Honorable Umar Tanko supports SMC in Zamfara State, Nigeria
ACCESS-SMC was implemented in two Nigerian states, Sokoto and Zamfara. During the first campaign in 2015, seasonal malaria chemoprevention (SMC), an antimalarial preventive treatment course for children aged 3-59 months, was implemented in 17 local government areas (LGAs) from the two states. By 2016, ACCESS-SMC approximately doubled its reach, covering all 37 LGAs in Sokoto and Zamfara.
Each cycle of the campaign lasted for four days. During this time, trained community health workers would administer the first dose of SMC, and counsel caregivers how to administer the remaining doses over the next two days. A group of State Supervisors would meet each of the four days SMC was being administered to review progress, present challenges, offer solutions and reach consensus of what steps should be taken next. These officers were selected from the State Ministry of Health (SMoH), State Malaria Elimination Program (SMEP), NGO partners and consultants. Each one was assigned a LGA to monitor and supervise during the SMC intervention.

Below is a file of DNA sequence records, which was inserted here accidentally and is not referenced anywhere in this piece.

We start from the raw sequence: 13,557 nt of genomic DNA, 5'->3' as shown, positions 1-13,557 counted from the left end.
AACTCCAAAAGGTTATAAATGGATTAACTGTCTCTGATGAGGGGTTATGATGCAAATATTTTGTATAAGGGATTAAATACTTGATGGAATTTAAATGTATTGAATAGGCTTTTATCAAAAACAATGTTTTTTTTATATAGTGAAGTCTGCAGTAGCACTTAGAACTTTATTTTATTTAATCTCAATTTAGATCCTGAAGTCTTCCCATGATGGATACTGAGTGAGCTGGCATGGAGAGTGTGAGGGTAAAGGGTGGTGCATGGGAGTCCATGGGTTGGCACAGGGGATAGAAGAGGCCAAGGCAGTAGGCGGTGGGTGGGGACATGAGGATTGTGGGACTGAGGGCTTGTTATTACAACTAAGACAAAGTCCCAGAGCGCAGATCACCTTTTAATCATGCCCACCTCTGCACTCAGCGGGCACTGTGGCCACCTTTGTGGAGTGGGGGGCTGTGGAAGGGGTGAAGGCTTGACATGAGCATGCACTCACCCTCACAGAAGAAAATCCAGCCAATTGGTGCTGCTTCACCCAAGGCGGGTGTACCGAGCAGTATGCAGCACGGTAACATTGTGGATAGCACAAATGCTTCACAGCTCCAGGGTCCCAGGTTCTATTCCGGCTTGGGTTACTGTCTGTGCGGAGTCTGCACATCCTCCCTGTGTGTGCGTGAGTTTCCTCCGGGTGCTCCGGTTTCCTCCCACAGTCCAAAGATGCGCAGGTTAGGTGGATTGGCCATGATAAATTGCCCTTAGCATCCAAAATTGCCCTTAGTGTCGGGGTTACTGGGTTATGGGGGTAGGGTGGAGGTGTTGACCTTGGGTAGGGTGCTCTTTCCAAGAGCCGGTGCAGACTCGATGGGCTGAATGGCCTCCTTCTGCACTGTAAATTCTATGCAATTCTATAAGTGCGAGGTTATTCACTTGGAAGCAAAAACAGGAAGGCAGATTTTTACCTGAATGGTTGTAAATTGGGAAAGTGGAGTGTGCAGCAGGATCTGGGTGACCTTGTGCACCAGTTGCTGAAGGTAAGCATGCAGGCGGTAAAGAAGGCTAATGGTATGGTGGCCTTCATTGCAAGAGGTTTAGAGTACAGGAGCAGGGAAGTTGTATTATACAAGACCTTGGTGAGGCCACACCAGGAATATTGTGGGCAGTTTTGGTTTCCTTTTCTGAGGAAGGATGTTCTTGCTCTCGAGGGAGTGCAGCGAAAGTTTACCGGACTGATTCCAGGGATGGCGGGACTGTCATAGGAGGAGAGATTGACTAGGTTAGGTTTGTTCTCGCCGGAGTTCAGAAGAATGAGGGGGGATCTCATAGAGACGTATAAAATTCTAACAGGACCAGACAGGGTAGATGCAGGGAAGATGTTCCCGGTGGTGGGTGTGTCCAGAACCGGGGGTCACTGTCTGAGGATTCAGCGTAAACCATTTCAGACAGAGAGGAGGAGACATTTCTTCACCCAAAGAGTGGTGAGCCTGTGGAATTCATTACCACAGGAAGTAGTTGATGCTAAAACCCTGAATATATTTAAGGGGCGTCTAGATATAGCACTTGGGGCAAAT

State Supervisors meeting at the end of the mass drug administration
It was reported during a review meeting that due to the capital of Zamfara’s (Gusau) high urban density more resources were required to reach every eligible child. An agreement was reached to advocate to the governor of Nasarawa, Honorable Umar Tanko, for support in extending the campaign from four to six days. The National Malaria Elimination Program’s National Coordinator led the meeting where representatives from Malaria Consortium and other NGOs, in addition to SMEP and SMoH officials, also attended.
The following issues were presented:
1. Children were benefiting from the free administration of SMC.
2. While each month of the campaign lasted four days, given the population density of Gusau and the extent of work already done, it became clear not every child would be reached within the stipulated time period.
3. If the campaign was extended by two days and personnel costs were covered for the additional time, every eligible child could be reached.
In his response, Honorable Umar Tanko commended Malaria Consortium and UNITAID for implementing ACCESS-SMC, and assured that NGN 100,000 (USD 327) would be sourced to support the extension so every eligible child was protected during the rainy season, the peak of malaria transmission. He also thanked the country teams for their valiant efforts in ensuring children were treated, and offered his continued support saying “My doors are always open, whenever you need to see me.”
Thanks in part to Honorable Umar Tanko’s financial support, all of the 104,424 eligible children in Gusau were treated with this potentially life-saving treatment.